A person familiar with the situation says the NFL and its locked-out officials have resumed talks in an attempt to resolve an impasse that has created a firestorm over the use of replacements refs.
With American Airlines canceling dozens of flights every day, passengers with fall travel plans are confronting an inconvenient question: Should they avoid the nation’s third-largest carrier because labor strife might cause delays and cancelations?
A union representing about 8,500 ground workers at Southwest Airlines and the airline itself are asking federal mediators to break a standoff in contract talks.
Flight attendants must apply by Thursday, and will receive $40,000 in cash. But they will give up all seniority, lose their company-subsidized health benefits, and can’t be rehired. More than 1400 flight attendants have signed up.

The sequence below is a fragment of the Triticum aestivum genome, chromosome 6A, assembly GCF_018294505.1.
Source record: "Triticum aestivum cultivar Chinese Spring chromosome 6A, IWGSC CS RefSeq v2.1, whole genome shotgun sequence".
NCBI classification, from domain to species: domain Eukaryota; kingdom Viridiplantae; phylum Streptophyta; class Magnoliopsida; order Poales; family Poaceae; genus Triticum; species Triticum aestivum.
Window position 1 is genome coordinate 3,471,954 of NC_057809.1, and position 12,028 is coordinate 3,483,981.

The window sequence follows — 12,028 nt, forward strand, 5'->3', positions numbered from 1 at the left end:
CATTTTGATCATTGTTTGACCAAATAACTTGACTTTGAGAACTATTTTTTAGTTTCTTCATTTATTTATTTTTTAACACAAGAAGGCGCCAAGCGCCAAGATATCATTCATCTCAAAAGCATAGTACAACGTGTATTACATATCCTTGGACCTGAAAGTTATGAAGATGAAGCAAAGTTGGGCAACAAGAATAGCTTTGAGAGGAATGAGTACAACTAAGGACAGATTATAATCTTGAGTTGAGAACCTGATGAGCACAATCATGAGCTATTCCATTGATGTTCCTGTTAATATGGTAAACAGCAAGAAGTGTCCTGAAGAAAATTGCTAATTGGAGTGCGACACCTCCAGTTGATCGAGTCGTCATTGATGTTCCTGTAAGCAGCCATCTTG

Flight attendants at American Eagle, the regional-flying sister to American Airlines, have overwhelmingly approved a new labor contract.
The union is seeking billions of dollars in damages. It claims the NFL set a secret salary cap during the uncapped 2010 season to hold down salaries.
NHL labor talks remain in recess five days after negotiations broke down, and 10 days before the league has threatened to lock out its players.
NHL Players Association executive director Donald Fehr says labor negotiations have broken off with two weeks to go before the NHL has threatened to lockout its players.
The current agreement expires Sept. 15, when the league has said it will lock out the players if a new deal is not in place.
The NFL players’ union has approved a rule change that will allow one designated player to return from injured reserve and play this season.
The NFL Referees Association was locked out in early June and talks on a new collective bargaining agreement went nowhere.
The National Hockey League Players’ Association has made its first proposal in the latest round of collective bargaining talks with the NHL.